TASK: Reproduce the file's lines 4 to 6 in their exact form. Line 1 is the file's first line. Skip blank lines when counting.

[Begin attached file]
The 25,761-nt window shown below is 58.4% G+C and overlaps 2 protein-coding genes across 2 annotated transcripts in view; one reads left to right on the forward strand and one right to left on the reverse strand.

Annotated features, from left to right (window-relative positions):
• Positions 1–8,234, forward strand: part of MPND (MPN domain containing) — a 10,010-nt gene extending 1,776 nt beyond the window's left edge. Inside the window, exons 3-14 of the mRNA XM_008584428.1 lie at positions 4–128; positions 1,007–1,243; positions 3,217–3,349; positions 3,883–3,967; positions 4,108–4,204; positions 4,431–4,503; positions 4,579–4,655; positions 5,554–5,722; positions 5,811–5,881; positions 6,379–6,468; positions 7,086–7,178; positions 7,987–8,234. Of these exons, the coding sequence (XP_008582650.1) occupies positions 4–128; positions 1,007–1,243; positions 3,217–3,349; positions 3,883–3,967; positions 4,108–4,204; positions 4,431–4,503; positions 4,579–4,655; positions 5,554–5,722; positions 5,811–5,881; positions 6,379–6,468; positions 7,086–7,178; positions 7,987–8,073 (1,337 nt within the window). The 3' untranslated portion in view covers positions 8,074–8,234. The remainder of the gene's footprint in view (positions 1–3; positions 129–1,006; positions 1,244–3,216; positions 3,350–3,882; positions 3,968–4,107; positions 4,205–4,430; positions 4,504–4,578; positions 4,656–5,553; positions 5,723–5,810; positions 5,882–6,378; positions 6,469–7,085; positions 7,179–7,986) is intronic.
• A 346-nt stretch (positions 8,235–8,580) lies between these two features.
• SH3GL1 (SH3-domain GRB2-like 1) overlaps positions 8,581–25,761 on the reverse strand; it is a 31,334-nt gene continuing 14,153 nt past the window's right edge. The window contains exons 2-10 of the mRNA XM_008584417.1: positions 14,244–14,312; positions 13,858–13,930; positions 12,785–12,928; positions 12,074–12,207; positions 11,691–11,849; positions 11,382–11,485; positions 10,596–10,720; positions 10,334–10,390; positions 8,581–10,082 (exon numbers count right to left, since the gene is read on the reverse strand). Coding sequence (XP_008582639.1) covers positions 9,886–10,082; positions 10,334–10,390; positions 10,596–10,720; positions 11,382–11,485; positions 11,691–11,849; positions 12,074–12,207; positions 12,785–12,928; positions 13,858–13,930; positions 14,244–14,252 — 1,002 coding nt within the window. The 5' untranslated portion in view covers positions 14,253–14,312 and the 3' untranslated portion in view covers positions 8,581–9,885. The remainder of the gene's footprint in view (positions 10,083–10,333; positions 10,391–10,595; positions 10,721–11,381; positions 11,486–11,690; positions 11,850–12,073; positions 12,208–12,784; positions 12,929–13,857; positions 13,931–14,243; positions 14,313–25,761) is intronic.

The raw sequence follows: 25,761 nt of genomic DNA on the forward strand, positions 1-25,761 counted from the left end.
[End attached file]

• A 346-nt stretch (positions 8,235–8,580) lies between these two features.
• SH3GL1 (SH3-domain GRB2-like 1) overlaps positions 8,581–25,761 on the reverse strand; it is a 31,334-nt gene continuing 14,153 nt past the window's right edge. The window contains exons 2-10 of the mRNA XM_008584417.1: positions 14,244–14,312; positions 13,858–13,930; positions 12,785–12,928; positions 12,074–12,207; positions 11,691–11,849; positions 11,382–11,485; positions 10,596–10,720; positions 10,334–10,390; positions 8,581–10,082 (exon numbers count right to left, since the gene is read on the reverse strand). Coding sequence (XP_008582639.1) covers positions 9,886–10,082; positions 10,334–10,390; positions 10,596–10,720; positions 11,382–11,485; positions 11,691–11,849; positions 12,074–12,207; positions 12,785–12,928; positions 13,858–13,930; positions 14,244–14,252 — 1,002 coding nt within the window. The 5' untranslated portion in view covers positions 14,253–14,312 and the 3' untranslated portion in view covers positions 8,581–9,885. The remainder of the gene's footprint in view (positions 10,083–10,333; positions 10,391–10,595; positions 10,721–11,381; positions 11,486–11,690; positions 11,850–12,073; positions 12,208–12,784; positions 12,929–13,857; positions 13,931–14,243; positions 14,313–25,761) is intronic.

The raw sequence follows: 25,761 nt of genomic DNA on the forward strand, positions 1-25,761 counted from the left end.